December 4, 2012
Having castigated myself during presidential season for missing Bruce Springsteen's show at the Sports Arena in April, I resolved to see him this time around, Orange County traffic be damned.
Because the Greatest Rock and Roll Show One Will Ever Experience is worth a little effort, dammit.
See also: *Our slideshow of the concert
But the location fed the fear that, for all of these three and a half hour Springsteen concerts that have been happening for as long as you've been alive, one might not be happening to you.
That said, the Honda Center is nicer than the Staples Center.
Newer. Mighty Ducksier.
But it's Anaheim, perhaps the least rock and roll place on the planet, which is why, even as deep as Bruce's bag of trick is, it's not easy to come up with a personalized anecdote about the place. Still, he did it, about a failed trip to Disneyland with an insistent Stevie Van Zandt at the "height of our megastardom" in 1985. They were turned away at the gate, unfortunately; something about their shoddy dress and the bandana Springsteen wore back then.But fortunately for all of us suburbanites and suburbanites at heart Bruce has this pathological problem about wanting to please everybody, and in a way that makes each pleased person believe she is uniquely pleased. By the end of song two -- "Adam Raised a Cain" -- his vest was soaked through, and a little later during "Hungry Heart" he was crowdsurfing. The wave took him from the middle of the floor back to the main stage, but then something went wrong and he was dropped, more or less on his head. Nils Lofgren panicked and ran over, but the Boss popped up moments later, a bit sweatier, a bit closer to social security eligibility, a bit more determined to make us never forget this show.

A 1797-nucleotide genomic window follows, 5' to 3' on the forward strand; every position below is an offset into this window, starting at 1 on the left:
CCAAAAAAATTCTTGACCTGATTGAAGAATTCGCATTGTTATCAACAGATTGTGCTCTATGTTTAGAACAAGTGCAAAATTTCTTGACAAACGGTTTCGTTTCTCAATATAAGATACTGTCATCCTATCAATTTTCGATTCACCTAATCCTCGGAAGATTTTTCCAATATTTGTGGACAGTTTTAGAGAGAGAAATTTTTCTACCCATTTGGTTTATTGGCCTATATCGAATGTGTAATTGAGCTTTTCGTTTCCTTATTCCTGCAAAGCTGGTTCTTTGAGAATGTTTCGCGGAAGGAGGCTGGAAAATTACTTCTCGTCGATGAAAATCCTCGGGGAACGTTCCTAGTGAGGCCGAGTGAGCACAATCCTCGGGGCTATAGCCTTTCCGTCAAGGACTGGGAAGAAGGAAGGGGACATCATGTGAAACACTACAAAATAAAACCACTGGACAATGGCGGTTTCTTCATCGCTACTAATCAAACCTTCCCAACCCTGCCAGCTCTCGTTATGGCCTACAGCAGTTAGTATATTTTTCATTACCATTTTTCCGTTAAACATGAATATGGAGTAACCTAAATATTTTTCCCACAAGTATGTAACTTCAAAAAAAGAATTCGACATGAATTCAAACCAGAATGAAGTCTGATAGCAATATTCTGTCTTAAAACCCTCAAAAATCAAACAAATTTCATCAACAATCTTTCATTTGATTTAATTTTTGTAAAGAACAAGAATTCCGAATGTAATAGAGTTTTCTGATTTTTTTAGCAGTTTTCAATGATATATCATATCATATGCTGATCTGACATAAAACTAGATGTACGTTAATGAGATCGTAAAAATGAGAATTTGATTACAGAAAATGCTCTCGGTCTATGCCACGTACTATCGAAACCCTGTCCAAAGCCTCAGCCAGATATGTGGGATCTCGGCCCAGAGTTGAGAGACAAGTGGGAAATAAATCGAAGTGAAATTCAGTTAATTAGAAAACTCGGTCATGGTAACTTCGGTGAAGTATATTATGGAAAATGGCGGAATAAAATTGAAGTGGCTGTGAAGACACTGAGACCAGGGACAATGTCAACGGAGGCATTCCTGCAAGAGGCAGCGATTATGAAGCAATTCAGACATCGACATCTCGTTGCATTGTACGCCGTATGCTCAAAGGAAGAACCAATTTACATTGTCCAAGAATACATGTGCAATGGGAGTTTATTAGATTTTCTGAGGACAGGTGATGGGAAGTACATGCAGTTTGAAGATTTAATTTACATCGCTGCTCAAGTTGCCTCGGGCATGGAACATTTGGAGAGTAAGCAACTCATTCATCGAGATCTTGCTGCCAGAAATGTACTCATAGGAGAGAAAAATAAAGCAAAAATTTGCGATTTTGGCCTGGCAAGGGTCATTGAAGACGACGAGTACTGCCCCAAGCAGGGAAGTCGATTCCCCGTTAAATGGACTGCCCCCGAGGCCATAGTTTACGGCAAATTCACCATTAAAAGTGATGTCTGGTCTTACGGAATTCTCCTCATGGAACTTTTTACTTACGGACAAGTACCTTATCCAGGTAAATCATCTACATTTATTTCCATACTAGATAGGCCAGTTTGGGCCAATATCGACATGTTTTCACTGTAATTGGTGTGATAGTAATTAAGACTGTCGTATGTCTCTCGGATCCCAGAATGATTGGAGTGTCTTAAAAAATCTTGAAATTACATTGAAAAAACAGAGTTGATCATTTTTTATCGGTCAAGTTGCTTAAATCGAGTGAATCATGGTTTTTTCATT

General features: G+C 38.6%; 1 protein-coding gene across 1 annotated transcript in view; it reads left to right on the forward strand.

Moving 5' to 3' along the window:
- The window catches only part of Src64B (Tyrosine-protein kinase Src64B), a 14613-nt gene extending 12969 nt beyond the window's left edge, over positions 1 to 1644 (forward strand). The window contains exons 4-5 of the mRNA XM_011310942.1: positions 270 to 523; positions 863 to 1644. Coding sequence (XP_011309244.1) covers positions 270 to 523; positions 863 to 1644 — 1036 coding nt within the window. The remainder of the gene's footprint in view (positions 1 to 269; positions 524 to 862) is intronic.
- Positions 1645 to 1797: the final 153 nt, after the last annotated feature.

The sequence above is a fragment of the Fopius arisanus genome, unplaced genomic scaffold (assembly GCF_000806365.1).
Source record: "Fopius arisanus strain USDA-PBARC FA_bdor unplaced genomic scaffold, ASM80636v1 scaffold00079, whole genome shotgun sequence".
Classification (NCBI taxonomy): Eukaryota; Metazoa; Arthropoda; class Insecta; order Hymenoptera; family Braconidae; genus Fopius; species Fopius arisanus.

About the only one around with more giddyup was Tom Morello, who seemed to spend about half the night up there. They shared at least three awkward hugs over this time, and when Morello walked off stage the audience would show their appreciation by yelling, "Bruuuuce."
There was also of course an accordion player and a full horn section, including Jake Clemons, Clarence's nephew, who is charismatic, wears a big afro and got tons of time in the spotlight. Everyone seemed to love him, and they also showed this by, when he finished a solo, yelling: "Bruuuuuuuce." Social Distortion's Mike Ness made an appearance as well, and Bruce saddled up to him like they were best friends; perhaps they are that. But really Bruce is best friends with everybody, including a seven-year-old girl he plucked from the crowd during "Waitin' on a Sunny Day." He handed her the mic for a couple of choruses, sat her on his shoulder, kissed her and then, after handing her back to her parents, gave her a guitar pick.